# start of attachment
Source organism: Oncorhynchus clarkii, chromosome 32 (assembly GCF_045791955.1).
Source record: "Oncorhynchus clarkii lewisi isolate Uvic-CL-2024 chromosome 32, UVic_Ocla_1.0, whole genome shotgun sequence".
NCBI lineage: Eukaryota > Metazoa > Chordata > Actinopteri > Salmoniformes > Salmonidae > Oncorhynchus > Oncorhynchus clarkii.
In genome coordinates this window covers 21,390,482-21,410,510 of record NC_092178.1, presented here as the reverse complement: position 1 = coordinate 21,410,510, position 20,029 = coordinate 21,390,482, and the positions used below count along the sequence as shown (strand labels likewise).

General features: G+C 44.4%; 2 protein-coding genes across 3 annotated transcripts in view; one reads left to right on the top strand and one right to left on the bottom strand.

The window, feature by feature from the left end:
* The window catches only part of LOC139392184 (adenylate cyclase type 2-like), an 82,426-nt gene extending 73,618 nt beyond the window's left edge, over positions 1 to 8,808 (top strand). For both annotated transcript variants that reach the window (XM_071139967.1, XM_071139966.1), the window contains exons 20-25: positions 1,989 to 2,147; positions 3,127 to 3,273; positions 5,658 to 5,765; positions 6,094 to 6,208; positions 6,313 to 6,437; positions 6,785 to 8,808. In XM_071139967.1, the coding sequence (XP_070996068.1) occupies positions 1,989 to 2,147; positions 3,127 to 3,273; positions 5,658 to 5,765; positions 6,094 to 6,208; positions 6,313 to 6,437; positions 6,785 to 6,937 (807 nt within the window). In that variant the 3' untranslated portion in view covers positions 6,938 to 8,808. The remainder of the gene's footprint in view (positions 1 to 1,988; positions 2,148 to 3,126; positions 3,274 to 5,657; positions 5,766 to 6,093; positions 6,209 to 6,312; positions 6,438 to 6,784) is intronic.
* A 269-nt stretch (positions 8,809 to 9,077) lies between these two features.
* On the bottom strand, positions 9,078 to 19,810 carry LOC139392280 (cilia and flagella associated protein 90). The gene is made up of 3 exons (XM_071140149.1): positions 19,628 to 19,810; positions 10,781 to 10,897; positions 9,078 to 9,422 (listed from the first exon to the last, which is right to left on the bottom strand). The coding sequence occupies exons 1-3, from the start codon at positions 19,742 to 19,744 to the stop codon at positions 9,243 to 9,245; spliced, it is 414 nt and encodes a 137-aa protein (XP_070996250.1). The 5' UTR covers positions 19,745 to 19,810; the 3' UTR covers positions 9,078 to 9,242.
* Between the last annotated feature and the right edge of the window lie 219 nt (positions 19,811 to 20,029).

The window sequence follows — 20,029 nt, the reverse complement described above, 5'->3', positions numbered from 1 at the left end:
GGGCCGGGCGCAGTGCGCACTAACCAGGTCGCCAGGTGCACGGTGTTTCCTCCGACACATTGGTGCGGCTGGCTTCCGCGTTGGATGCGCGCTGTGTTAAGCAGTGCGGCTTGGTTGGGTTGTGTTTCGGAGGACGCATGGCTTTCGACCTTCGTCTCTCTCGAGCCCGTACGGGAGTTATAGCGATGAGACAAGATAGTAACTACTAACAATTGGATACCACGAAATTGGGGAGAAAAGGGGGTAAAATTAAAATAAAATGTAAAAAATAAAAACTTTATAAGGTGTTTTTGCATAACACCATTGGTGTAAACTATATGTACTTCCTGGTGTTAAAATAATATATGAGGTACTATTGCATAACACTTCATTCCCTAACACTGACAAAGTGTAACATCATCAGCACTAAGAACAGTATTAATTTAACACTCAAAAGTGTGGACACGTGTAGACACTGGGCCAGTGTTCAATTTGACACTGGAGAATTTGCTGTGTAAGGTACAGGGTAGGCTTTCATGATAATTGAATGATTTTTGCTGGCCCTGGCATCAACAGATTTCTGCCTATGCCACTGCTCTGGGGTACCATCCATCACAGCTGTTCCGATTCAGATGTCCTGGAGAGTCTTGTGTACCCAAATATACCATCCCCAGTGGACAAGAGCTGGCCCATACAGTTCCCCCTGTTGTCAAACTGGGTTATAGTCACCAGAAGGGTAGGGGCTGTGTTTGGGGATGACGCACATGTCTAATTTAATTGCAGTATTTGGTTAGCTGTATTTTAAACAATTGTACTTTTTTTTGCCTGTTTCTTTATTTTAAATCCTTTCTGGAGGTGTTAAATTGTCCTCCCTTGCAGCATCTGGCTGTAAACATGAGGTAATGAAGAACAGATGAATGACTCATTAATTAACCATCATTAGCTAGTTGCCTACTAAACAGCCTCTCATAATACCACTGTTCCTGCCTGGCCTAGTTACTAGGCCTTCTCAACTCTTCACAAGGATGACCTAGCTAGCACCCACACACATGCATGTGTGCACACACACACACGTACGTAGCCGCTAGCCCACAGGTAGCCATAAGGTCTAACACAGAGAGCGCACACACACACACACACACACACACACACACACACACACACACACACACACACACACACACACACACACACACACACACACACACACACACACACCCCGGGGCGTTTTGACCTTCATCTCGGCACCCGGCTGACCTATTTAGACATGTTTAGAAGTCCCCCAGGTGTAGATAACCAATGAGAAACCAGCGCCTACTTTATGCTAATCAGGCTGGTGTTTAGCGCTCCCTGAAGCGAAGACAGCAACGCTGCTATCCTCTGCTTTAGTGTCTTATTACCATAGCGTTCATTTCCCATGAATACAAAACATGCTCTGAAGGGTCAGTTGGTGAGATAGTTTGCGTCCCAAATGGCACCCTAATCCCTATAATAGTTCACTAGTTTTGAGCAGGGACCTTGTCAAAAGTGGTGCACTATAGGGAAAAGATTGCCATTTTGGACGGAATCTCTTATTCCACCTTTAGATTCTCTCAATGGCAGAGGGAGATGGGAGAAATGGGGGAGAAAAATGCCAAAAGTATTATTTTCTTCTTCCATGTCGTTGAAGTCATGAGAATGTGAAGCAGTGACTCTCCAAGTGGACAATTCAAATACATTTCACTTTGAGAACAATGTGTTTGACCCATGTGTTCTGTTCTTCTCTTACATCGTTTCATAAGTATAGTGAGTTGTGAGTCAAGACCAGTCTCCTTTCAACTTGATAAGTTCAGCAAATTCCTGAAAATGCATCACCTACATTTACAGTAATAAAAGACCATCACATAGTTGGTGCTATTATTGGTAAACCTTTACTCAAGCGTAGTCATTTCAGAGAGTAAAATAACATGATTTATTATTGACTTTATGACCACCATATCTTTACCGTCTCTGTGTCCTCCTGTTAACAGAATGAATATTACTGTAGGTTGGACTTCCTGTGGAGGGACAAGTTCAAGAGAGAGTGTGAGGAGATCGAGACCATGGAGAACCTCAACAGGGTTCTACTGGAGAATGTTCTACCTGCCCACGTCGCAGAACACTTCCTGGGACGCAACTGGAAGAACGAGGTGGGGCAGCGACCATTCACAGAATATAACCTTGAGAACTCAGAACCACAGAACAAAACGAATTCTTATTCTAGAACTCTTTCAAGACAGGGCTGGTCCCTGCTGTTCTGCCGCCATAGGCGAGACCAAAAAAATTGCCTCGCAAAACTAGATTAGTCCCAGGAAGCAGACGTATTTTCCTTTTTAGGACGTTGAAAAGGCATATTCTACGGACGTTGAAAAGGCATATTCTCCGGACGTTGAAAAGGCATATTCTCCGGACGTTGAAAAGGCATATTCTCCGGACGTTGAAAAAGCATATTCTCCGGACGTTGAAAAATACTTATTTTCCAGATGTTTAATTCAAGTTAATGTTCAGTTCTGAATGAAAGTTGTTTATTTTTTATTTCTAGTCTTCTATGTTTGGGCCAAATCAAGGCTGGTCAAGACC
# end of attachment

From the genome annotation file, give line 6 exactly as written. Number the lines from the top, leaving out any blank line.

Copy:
The window, feature by feature from the left end: